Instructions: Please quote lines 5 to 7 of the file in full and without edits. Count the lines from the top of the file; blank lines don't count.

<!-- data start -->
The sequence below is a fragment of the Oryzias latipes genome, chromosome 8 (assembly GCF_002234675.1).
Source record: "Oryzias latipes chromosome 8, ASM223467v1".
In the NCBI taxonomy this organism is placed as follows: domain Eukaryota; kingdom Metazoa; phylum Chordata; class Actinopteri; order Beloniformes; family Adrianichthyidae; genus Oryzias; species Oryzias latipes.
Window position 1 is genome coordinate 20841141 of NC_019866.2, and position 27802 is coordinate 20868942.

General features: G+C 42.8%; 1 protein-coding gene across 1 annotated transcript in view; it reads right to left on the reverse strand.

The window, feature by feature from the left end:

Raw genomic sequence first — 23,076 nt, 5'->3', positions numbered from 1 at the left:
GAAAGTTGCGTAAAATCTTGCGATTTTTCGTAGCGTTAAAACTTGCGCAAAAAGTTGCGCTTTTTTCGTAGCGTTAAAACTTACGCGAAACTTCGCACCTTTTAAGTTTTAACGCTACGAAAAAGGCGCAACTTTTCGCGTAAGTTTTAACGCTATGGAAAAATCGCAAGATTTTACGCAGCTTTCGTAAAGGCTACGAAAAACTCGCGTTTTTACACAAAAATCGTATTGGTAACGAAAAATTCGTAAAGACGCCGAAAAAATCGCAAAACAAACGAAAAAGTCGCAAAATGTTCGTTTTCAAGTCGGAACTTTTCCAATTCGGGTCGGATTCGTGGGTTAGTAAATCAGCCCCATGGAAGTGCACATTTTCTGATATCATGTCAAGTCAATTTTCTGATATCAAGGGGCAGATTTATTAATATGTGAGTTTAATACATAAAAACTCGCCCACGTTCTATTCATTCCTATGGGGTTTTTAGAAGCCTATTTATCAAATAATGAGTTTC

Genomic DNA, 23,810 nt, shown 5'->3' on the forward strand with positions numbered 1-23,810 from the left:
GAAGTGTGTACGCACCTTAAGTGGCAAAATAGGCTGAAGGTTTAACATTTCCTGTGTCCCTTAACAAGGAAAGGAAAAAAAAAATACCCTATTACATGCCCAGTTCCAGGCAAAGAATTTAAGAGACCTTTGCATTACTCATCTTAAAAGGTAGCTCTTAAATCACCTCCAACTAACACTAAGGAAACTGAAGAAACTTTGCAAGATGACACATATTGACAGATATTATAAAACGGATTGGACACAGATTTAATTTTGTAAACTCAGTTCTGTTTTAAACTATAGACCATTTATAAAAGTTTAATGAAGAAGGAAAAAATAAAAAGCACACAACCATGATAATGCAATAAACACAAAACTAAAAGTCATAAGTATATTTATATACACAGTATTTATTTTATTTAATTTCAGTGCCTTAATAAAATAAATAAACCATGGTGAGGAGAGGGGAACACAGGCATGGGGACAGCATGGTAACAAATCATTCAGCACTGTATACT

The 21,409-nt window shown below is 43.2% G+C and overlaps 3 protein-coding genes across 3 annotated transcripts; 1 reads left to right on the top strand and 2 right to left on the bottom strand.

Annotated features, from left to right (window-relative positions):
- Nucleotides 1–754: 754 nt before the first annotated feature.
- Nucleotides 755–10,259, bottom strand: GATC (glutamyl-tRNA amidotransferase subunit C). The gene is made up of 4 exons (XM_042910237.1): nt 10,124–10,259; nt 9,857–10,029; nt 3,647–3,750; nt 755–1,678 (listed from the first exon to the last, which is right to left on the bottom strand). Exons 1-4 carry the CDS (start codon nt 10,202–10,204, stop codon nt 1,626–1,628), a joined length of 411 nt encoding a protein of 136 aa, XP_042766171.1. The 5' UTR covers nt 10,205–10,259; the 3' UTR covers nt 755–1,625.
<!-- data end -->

General features: G+C 42.8%; 1 protein-coding gene across 1 annotated transcript in view; it reads right to left on the reverse strand.

The window, feature by feature from the left end:

Raw genomic sequence first — 23,076 nt, 5'->3', positions numbered from 1 at the left: